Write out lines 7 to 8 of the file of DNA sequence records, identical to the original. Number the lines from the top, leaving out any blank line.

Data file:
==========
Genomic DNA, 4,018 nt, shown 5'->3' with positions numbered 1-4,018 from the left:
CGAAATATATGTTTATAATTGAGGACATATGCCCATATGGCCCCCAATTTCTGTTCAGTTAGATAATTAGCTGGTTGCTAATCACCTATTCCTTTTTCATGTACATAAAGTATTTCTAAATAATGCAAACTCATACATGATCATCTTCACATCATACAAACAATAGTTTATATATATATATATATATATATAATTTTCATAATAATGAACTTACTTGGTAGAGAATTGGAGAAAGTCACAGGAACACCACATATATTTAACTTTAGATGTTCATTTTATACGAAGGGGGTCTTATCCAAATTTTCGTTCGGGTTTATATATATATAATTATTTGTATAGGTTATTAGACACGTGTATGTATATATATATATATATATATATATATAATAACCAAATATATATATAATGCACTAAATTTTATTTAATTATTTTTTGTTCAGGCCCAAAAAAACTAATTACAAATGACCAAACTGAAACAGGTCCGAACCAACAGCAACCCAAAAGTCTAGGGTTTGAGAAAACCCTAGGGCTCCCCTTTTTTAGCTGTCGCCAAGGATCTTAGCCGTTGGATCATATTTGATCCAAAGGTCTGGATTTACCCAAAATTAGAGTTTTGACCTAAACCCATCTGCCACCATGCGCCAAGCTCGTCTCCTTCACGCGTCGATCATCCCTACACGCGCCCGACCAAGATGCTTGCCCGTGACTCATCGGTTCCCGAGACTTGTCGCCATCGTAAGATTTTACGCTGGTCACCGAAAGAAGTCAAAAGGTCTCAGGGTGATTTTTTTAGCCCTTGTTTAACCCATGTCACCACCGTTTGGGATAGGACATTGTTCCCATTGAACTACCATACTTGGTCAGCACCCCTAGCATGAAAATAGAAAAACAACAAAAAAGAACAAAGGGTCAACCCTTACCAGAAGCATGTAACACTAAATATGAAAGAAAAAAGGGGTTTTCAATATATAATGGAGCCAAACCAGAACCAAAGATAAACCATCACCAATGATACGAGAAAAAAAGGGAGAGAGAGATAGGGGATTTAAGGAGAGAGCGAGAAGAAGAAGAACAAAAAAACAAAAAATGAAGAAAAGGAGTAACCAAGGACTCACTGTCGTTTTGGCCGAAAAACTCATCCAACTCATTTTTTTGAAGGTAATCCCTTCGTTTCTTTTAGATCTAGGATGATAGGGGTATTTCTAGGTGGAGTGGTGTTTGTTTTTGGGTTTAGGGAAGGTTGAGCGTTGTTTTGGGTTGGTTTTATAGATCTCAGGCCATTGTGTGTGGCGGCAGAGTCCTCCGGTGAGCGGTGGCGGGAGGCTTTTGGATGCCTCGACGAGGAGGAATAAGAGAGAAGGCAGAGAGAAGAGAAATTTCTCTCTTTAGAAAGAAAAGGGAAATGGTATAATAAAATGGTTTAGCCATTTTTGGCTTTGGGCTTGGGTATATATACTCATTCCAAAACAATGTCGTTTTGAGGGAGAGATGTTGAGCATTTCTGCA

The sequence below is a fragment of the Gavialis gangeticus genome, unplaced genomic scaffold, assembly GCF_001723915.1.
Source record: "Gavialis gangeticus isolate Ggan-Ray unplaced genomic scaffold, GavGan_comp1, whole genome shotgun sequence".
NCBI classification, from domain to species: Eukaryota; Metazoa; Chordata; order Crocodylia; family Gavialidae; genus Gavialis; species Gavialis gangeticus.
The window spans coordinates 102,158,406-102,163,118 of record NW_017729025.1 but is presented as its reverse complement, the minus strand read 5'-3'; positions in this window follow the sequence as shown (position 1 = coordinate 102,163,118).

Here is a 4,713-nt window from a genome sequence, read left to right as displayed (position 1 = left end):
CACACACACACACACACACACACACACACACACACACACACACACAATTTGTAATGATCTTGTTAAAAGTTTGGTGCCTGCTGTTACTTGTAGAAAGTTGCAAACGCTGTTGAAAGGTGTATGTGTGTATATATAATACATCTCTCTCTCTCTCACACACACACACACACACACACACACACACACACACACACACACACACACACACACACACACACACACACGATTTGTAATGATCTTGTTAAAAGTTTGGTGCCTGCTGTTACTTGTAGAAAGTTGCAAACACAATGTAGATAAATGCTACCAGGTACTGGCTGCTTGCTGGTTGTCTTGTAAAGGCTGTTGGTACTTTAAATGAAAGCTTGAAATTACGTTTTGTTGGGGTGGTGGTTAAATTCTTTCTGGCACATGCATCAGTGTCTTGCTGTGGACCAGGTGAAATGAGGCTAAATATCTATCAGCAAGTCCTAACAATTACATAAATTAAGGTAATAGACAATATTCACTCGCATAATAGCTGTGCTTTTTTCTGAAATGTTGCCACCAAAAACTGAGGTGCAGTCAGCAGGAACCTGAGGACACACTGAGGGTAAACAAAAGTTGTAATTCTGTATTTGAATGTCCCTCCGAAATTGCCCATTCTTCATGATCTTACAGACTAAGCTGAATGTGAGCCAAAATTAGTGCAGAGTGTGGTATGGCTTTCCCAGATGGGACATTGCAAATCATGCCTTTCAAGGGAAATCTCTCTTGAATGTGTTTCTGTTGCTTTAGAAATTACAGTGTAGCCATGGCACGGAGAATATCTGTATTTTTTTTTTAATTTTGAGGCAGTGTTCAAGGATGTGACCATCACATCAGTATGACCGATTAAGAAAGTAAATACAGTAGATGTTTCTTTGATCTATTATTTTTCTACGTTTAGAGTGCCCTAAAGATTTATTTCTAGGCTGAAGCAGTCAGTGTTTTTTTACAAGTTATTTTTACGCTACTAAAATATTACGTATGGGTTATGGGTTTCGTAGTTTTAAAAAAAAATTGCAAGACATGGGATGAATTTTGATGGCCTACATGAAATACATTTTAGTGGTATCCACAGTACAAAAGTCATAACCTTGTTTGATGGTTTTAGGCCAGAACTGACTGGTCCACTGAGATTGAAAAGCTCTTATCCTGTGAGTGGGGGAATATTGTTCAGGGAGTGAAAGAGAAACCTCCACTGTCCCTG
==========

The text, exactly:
Here is a 4,713-nt window from a genome sequence, read left to right as displayed (position 1 = left end):
CACACACACACACACACACACACACACACACACACACACACACACAATTTGTAATGATCTTGTTAAAAGTTTGGTGCCTGCTGTTACTTGTAGAAAGTTGCAAACGCTGTTGAAAGGTGTATGTGTGTATATATAATACATCTCTCTCTCTCTCACACACACACACACACACACACACACACACACACACACACACACACACACACACACACACACACACACACGATTTGTAATGATCTTGTTAAAAGTTTGGTGCCTGCTGTTACTTGTAGAAAGTTGCAAACACAATGTAGATAAATGCTACCAGGTACTGGCTGCTTGCTGGTTGTCTTGTAAAGGCTGTTGGTACTTTAAATGAAAGCTTGAAATTACGTTTTGTTGGGGTGGTGGTTAAATTCTTTCTGGCACATGCATCAGTGTCTTGCTGTGGACCAGGTGAAATGAGGCTAAATATCTATCAGCAAGTCCTAACAATTACATAAATTAAGGTAATAGACAATATTCACTCGCATAATAGCTGTGCTTTTTTCTGAAATGTTGCCACCAAAAACTGAGGTGCAGTCAGCAGGAACCTGAGGACACACTGAGGGTAAACAAAAGTTGTAATTCTGTATTTGAATGTCCCTCCGAAATTGCCCATTCTTCATGATCTTACAGACTAAGCTGAATGTGAGCCAAAATTAGTGCAGAGTGTGGTATGGCTTTCCCAGATGGGACATTGCAAATCATGCCTTTCAAGGGAAATCTCTCTTGAATGTGTTTCTGTTGCTTTAGAAATTACAGTGTAGCCATGGCACGGAGAATATCTGTATTTTTTTTTTAATTTTGAGGCAGTGTTCAAGGATGTGACCATCACATCAGTATGACCGATTAAGAAAGTAAATACAGTAGATGTTTCTTTGATCTATTATTTTTCTACGTTTAGAGTGCCCTAAAGATTTATTTCTAGGCTGAAGCAGTCAGTGTTTTTTTACAAGTTATTTTTACGCTACTAAAATATTACGTATGGGTTATGGGTTTCGTAGTTTTAAAAAAAAATTGCAAGACATGGGATGAATTTTGATGGCCTACATGAAATACATTTTAGTGGTATCCACAGTACAAAAGTCATAACCTTGTTTGATGGTTTTAGGCCAGAACTGACTGGTCCACTGAGATTGAAAAGCTCTTATCCTGTGAGTGGGGGAATATTGTTCAGGGAGTGAAAGAGAAACCTCCACTGTCCCTG